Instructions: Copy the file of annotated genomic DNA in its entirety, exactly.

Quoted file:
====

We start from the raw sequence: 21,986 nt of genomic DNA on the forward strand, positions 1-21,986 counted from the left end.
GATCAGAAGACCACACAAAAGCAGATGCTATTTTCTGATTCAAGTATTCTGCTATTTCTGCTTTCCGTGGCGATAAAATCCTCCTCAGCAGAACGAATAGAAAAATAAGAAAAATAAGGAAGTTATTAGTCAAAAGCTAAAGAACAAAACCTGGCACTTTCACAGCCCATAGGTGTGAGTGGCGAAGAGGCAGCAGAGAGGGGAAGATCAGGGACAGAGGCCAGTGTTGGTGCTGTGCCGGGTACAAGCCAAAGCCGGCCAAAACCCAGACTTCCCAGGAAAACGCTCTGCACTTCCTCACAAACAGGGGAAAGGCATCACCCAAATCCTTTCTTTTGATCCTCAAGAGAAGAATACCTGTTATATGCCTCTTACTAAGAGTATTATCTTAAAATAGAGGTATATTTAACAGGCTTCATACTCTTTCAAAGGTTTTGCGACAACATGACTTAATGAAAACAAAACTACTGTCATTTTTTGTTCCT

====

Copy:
We start from the raw sequence: 21,986 nt of genomic DNA on the forward strand, positions 1-21,986 counted from the left end.
GATCAGAAGACCACACAAAAGCAGATGCTATTTTCTGATTCAAGTATTCTGCTATTTCTGCTTTCCGTGGCGATAAAATCCTCCTCAGCAGAACGAATAGAAAAATAAGAAAAATAAGGAAGTTATTAGTCAAAAGCTAAAGAACAAAACCTGGCACTTTCACAGCCCATAGGTGTGAGTGGCGAAGAGGCAGCAGAGAGGGGAAGATCAGGGACAGAGGCCAGTGTTGGTGCTGTGCCGGGTACAAGCCAAAGCCGGCCAAAACCCAGACTTCCCAGGAAAACGCTCTGCACTTCCTCACAAACAGGGGAAAGGCATCACCCAAATCCTTTCTTTTGATCCTCAAGAGAAGAATACCTGTTATATGCCTCTTACTAAGAGTATTATCTTAAAATAGAGGTATATTTAACAGGCTTCATACTCTTTCAAAGGTTTTGCGACAACATGACTTAATGAAAACAAAACTACTGTCATTTTTTGTTCCT